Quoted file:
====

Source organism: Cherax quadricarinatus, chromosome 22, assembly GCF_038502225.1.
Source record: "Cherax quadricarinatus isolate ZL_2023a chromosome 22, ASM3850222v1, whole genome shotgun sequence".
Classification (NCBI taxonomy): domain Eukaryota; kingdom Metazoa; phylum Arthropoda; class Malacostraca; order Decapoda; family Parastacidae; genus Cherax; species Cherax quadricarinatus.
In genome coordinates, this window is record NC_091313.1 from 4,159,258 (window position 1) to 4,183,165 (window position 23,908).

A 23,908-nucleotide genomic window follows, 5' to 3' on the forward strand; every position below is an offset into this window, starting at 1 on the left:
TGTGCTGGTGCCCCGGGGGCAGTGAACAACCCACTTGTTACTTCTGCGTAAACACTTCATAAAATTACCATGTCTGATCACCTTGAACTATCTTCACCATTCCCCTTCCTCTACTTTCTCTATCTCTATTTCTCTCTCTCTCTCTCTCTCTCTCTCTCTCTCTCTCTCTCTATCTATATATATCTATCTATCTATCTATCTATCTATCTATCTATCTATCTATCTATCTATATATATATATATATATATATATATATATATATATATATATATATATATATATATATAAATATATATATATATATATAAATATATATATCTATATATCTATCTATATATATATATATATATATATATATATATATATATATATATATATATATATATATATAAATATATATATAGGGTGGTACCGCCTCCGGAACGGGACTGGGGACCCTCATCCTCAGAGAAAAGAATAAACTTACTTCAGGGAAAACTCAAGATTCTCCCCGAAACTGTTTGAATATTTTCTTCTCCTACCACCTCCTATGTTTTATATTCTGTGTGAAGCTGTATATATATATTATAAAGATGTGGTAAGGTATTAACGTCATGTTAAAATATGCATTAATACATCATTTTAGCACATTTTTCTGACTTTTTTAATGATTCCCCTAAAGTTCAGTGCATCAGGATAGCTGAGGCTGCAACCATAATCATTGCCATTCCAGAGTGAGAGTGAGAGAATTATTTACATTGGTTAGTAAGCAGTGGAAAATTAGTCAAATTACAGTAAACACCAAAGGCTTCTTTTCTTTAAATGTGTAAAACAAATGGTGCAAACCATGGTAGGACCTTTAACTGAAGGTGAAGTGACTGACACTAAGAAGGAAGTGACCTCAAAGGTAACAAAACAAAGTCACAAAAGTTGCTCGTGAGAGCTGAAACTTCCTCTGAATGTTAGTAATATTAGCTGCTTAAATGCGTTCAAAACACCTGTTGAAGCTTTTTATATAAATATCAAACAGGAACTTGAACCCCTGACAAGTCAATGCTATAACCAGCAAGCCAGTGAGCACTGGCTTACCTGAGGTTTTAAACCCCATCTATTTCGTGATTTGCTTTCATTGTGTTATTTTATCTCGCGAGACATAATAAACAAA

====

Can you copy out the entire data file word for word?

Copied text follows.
Source organism: Cherax quadricarinatus, chromosome 22, assembly GCF_038502225.1.
Source record: "Cherax quadricarinatus isolate ZL_2023a chromosome 22, ASM3850222v1, whole genome shotgun sequence".
Classification (NCBI taxonomy): domain Eukaryota; kingdom Metazoa; phylum Arthropoda; class Malacostraca; order Decapoda; family Parastacidae; genus Cherax; species Cherax quadricarinatus.
In genome coordinates, this window is record NC_091313.1 from 4,159,258 (window position 1) to 4,183,165 (window position 23,908).

A 23,908-nucleotide genomic window follows, 5' to 3' on the forward strand; every position below is an offset into this window, starting at 1 on the left:
TGTGCTGGTGCCCCGGGGGCAGTGAACAACCCACTTGTTACTTCTGCGTAAACACTTCATAAAATTACCATGTCTGATCACCTTGAACTATCTTCACCATTCCCCTTCCTCTACTTTCTCTATCTCTATTTCTCTCTCTCTCTCTCTCTCTCTCTCTCTCTCTCTCTCTCTATCTATATATATCTATCTATCTATCTATCTATCTATCTATCTATCTATCTATCTATCTATATATATATATATATATATATATATATATATATATATATATATATATATATATATATAAATATATATATATATATATAAATATATATATCTATATATCTATCTATATATATATATATATATATATATATATATATATATATATATATATATATATATATATAAATATATATATAGGGTGGTACCGCCTCCGGAACGGGACTGGGGACCCTCATCCTCAGAGAAAAGAATAAACTTACTTCAGGGAAAACTCAAGATTCTCCCCGAAACTGTTTGAATATTTTCTTCTCCTACCACCTCCTATGTTTTATATTCTGTGTGAAGCTGTATATATATATTATAAAGATGTGGTAAGGTATTAACGTCATGTTAAAATATGCATTAATACATCATTTTAGCACATTTTTCTGACTTTTTTAATGATTCCCCTAAAGTTCAGTGCATCAGGATAGCTGAGGCTGCAACCATAATCATTGCCATTCCAGAGTGAGAGTGAGAGAATTATTTACATTGGTTAGTAAGCAGTGGAAAATTAGTCAAATTACAGTAAACACCAAAGGCTTCTTTTCTTTAAATGTGTAAAACAAATGGTGCAAACCATGGTAGGACCTTTAACTGAAGGTGAAGTGACTGACACTAAGAAGGAAGTGACCTCAAAGGTAACAAAACAAAGTCACAAAAGTTGCTCGTGAGAGCTGAAACTTCCTCTGAATGTTAGTAATATTAGCTGCTTAAATGCGTTCAAAACACCTGTTGAAGCTTTTTATATAAATATCAAACAGGAACTTGAACCCCTGACAAGTCAATGCTATAACCAGCAAGCCAGTGAGCACTGGCTTACCTGAGGTTTTAAACCCCATCTATTTCGTGATTTGCTTTCATTGTGTTATTTTATCTCGCGAGACATAATAAACAAA